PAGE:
The globally experienced trend of rapid urbanisation is accompanied by a growing volume of traffic and air pollution, as well as an increase in resource and energy consumption in cities. As a consequence, the need for sustainable and integrated urban mobility solutions is growing. Mobility contributes to the quality of life in cities, and is a precondition for not only economic growth and trade but also creativity and wellbeing. It determines how the city is used and experienced. Mobility also creates access to opportunities and advancement for individuals and communities alike. Liveable cities are mobile cities, therefore it is essential to develop functional, innovative and sustainable urban mobility systems.
The goal is clear: protect cities from a transport crunch and set them on a new path towards sustainable mobility in the face of climate change and urbanisation. Hence, a global paradigm shift with regards to transport is required, so that instead of becoming ungovernable and inhumane centres cities actually benefit from the advantages their compact spaces provide.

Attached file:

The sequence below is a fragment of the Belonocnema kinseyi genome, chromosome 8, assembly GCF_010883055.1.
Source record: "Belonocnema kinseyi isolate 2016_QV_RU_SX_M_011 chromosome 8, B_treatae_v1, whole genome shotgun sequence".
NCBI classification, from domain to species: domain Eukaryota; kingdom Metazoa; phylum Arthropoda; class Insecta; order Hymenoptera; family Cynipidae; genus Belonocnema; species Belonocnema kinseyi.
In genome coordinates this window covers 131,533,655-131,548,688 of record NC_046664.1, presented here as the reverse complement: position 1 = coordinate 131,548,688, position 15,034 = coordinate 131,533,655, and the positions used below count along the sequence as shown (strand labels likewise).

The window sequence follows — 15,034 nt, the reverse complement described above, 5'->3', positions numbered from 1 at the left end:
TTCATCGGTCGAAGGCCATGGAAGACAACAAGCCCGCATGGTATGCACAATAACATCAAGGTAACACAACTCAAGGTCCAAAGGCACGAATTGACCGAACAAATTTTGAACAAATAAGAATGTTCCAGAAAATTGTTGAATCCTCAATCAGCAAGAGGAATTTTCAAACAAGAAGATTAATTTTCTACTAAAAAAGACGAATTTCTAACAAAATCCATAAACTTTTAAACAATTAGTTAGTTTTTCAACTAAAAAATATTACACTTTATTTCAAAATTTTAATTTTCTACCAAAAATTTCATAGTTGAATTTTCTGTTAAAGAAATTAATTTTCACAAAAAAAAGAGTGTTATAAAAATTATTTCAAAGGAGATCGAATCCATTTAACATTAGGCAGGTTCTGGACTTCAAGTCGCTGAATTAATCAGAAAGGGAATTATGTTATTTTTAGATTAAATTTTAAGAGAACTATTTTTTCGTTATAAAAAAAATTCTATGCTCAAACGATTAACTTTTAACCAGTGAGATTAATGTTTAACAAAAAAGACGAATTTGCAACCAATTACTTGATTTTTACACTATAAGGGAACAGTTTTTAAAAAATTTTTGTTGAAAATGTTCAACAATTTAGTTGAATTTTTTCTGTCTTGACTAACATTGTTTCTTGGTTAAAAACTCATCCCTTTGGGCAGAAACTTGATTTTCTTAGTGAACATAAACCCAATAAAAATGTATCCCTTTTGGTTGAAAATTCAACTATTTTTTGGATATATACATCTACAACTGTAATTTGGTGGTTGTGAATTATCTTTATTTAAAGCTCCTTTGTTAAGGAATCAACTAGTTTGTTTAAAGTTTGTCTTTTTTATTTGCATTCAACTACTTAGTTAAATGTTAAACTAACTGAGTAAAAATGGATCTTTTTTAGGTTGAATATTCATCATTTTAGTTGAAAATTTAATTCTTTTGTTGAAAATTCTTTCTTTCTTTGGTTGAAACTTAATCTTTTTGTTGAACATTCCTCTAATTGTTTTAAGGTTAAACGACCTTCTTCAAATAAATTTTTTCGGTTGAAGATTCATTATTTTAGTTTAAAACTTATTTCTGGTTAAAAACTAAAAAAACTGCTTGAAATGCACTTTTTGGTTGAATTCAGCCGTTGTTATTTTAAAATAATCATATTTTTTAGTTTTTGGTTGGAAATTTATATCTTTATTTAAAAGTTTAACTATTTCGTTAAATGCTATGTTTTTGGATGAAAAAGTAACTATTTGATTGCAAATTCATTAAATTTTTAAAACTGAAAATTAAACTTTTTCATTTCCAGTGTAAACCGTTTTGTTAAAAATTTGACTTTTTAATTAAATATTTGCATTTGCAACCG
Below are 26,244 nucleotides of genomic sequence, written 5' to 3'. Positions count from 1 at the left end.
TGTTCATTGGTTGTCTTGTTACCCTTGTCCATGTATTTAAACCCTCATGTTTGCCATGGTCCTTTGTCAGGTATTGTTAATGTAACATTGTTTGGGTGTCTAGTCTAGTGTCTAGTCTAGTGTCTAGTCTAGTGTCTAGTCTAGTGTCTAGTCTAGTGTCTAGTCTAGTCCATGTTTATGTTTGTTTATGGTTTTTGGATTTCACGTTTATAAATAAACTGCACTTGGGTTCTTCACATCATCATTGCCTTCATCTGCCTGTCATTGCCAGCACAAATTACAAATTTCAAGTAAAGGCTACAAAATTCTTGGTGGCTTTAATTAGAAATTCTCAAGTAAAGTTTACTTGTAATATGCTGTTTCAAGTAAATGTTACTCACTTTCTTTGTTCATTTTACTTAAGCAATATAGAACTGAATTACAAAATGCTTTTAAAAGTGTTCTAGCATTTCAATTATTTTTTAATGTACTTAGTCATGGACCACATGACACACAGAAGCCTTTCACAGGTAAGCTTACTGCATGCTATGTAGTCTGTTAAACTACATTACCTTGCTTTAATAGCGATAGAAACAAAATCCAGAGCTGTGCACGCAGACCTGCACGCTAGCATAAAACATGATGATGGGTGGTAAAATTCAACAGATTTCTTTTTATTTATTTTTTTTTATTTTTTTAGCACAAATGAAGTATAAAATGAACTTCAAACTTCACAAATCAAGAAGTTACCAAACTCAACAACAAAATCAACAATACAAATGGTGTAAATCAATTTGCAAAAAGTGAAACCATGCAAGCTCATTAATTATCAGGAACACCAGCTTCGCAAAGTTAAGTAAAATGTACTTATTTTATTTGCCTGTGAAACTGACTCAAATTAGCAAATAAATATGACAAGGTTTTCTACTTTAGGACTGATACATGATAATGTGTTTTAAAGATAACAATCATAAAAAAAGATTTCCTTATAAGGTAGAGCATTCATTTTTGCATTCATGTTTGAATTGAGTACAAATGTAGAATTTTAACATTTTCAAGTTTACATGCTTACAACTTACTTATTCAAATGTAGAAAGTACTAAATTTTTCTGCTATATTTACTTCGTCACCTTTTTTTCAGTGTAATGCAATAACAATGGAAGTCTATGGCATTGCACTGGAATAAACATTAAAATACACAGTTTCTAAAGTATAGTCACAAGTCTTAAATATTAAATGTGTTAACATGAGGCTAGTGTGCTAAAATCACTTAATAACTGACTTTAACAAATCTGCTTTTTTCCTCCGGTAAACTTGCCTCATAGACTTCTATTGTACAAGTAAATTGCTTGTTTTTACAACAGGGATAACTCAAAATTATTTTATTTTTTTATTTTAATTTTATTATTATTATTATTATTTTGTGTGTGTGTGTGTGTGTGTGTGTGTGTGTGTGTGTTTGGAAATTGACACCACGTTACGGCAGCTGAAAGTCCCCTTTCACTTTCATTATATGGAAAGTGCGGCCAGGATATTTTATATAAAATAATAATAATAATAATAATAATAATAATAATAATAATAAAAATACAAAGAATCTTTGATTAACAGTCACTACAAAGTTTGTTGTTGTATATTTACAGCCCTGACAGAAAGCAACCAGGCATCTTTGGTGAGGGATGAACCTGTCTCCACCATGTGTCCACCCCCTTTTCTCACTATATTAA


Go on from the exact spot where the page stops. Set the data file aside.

Thus, concepts of urban mobility need to be rethought, planned and implemented in a more sustainable, inclusive and integrated manner than has been the case until now. Transport policy is a key component of progressive city development precisely because it combines many factors that make a city liveable.
To achieve this global paradigm shift together with its partner countries and cities, the German Development Cooperation follows three main principles:
- linking urban and transportation planning;
- putting people first; and
- strengthening cities and governments as development actors.